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46 Laverockbank Road, Strathavon Lodge with Ancillary Structure, Boundary Walls and Gatepiers

A Category C Listed Building in Edinburgh, Edinburgh

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Coordinates

Latitude: 55.979 / 55°58'44"N

Longitude: -3.2021 / 3°12'7"W

OS Eastings: 325084

OS Northings: 676874

OS Grid: NT250768

Mapcode National: GBR 8L4.W6

Mapcode Global: WH6SD.SZCB

Entry Name: 46 Laverockbank Road, Strathavon Lodge with Ancillary Structure, Boundary Walls and Gatepiers

Listing Date: 12 December 1974

Category: C

Source: Historic Scotland

Source ID: 370912

Historic Scotland Designation Reference: LB30131

Building Class: Cultural

Location: Edinburgh

County: Edinburgh

Town: Edinburgh

Electoral Ward: Forth

Traditional County: Midlothian

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Description

Original house at N, between 1804 and 1817; considerably extended to S, probably early 1850's, and again later in century. 3-bay house, 2 storeys to S, 3 stories to N. Coursed stugged ashlar to S, coursed rubble to N, random and coursed rubble to sides; droved ashlar quoins. Projecting base course and eaves cornice to S. Dividing band between ground and 1st floors and between 1st and 2nd floors to N. Moulded surrounds to windows.

S ELEVATION: regularly fenestrated. Entrance in centre bay; timber panelled door with plate glass fanlight in corniced surround with Doric pilasters.

E AND W ELEVATIONS: random/coursed rubble shows extent of original house.

N ELEVATION: regularly fenestrated. Entrance in centre bay; timber door with 6-pane fanlight and flanking narrow windows. Decorative cast-iron balconies to 1st floor windows.; cornice on consoles over centre window. Bracketed projecting cills to 2nd floor windows; pediments breaking eaves to outer windows. Modern timber belvedere to attic.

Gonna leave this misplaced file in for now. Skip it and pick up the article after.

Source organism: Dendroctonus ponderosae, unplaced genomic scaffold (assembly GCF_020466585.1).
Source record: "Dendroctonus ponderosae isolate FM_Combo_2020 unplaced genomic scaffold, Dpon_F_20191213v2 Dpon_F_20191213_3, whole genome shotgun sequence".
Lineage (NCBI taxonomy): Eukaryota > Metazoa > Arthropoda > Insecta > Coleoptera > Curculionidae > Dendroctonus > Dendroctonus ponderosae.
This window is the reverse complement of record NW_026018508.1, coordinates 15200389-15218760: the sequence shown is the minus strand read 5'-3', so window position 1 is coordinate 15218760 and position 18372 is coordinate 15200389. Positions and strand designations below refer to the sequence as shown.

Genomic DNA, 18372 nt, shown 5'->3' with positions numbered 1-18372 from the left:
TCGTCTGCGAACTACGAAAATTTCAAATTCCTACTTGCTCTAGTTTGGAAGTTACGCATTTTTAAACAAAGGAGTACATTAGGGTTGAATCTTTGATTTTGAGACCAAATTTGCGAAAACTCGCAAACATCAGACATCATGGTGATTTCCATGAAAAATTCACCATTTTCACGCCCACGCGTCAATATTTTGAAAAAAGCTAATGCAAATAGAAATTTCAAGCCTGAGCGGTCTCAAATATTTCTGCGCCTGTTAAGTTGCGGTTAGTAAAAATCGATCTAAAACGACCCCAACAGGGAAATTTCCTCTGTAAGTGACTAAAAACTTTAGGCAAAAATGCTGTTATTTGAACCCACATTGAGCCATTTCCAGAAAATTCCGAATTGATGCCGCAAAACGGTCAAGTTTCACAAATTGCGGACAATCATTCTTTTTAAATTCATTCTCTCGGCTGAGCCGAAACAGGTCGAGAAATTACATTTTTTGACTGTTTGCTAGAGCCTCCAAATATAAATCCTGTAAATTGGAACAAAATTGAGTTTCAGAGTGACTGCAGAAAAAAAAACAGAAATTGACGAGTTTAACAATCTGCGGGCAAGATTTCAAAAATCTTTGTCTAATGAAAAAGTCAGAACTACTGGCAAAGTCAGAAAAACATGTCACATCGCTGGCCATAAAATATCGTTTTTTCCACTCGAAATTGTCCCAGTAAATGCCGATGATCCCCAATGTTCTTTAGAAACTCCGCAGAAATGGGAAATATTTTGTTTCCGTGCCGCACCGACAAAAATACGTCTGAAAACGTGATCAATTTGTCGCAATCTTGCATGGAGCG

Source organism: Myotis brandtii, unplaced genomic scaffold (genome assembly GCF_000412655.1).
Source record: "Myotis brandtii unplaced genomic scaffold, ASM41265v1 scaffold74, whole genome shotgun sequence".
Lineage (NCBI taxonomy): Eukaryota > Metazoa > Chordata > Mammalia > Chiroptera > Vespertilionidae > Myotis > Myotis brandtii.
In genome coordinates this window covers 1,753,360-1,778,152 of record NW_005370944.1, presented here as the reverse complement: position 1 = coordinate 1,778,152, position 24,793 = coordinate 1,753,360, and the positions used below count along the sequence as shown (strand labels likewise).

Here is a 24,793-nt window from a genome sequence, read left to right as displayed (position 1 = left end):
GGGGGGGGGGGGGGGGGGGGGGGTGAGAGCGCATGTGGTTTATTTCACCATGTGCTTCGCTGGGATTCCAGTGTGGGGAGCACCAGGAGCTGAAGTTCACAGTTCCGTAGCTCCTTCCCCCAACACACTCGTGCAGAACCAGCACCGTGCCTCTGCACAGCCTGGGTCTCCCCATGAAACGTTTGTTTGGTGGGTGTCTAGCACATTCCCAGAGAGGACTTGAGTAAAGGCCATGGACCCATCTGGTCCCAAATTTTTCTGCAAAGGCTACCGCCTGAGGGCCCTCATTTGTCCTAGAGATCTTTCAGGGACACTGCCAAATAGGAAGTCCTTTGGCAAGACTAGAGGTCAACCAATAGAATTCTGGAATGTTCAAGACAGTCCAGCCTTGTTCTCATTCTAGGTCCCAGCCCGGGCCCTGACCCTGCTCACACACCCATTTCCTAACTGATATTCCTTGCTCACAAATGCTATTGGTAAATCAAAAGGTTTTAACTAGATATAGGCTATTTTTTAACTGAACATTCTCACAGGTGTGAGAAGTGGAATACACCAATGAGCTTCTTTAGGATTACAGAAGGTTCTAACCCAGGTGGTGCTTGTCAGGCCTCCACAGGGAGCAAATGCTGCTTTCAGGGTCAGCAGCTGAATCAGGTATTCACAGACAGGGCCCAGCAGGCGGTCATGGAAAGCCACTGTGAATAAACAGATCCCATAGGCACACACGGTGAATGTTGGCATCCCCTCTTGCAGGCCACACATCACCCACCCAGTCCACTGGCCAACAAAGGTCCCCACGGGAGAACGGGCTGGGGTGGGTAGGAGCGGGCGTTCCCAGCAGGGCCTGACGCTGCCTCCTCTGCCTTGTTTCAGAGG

ANCILLARY STRUCTURE, BOUNDARY WALLS AND GATEPIERS: remains of ancillary structure to SW (coach-house and stable); stugged sandstone with dressed quoins. High random rubble boundary walls topped with clinker. Tall ashlar gatepiers with chamfered corners, base courses and corniced pyramidal caps.

Predominantly plate glass in timber sash and case windows. Grey slates. Corniced coursed rubble stacks with decorative octagonal cans.

Statement of Interest

Strathavon Lodge (known then as Viewbank) was the rural retreat of Sir James Young Simpson (whose town residence and medical practice were at 52 Queen Street), who recommended Trinity for the beneficial effects of sea and country air, promoting the development of the area. According to Wallace, Simpson liked to retire to Trinity for 'tea, an egg and a sunset' after a busy day in Edinburgh. The sunken area of grass to the north of the house is said to have been his bowling green. Simpson is buried in Warriston Cemetery.

Donald Smith Peddie, the elder brother of the architect John Dick Peddie, is listed in the Post Office Directory for 1851 as living in Viewbank, Trinity. North Trinity House (114 Trinity Road) was built by John Dick Peddie for Donald Smith Peddie in 1858, and it is possible that Peddie was also responsible for the alterations to Strathavon Lodge.

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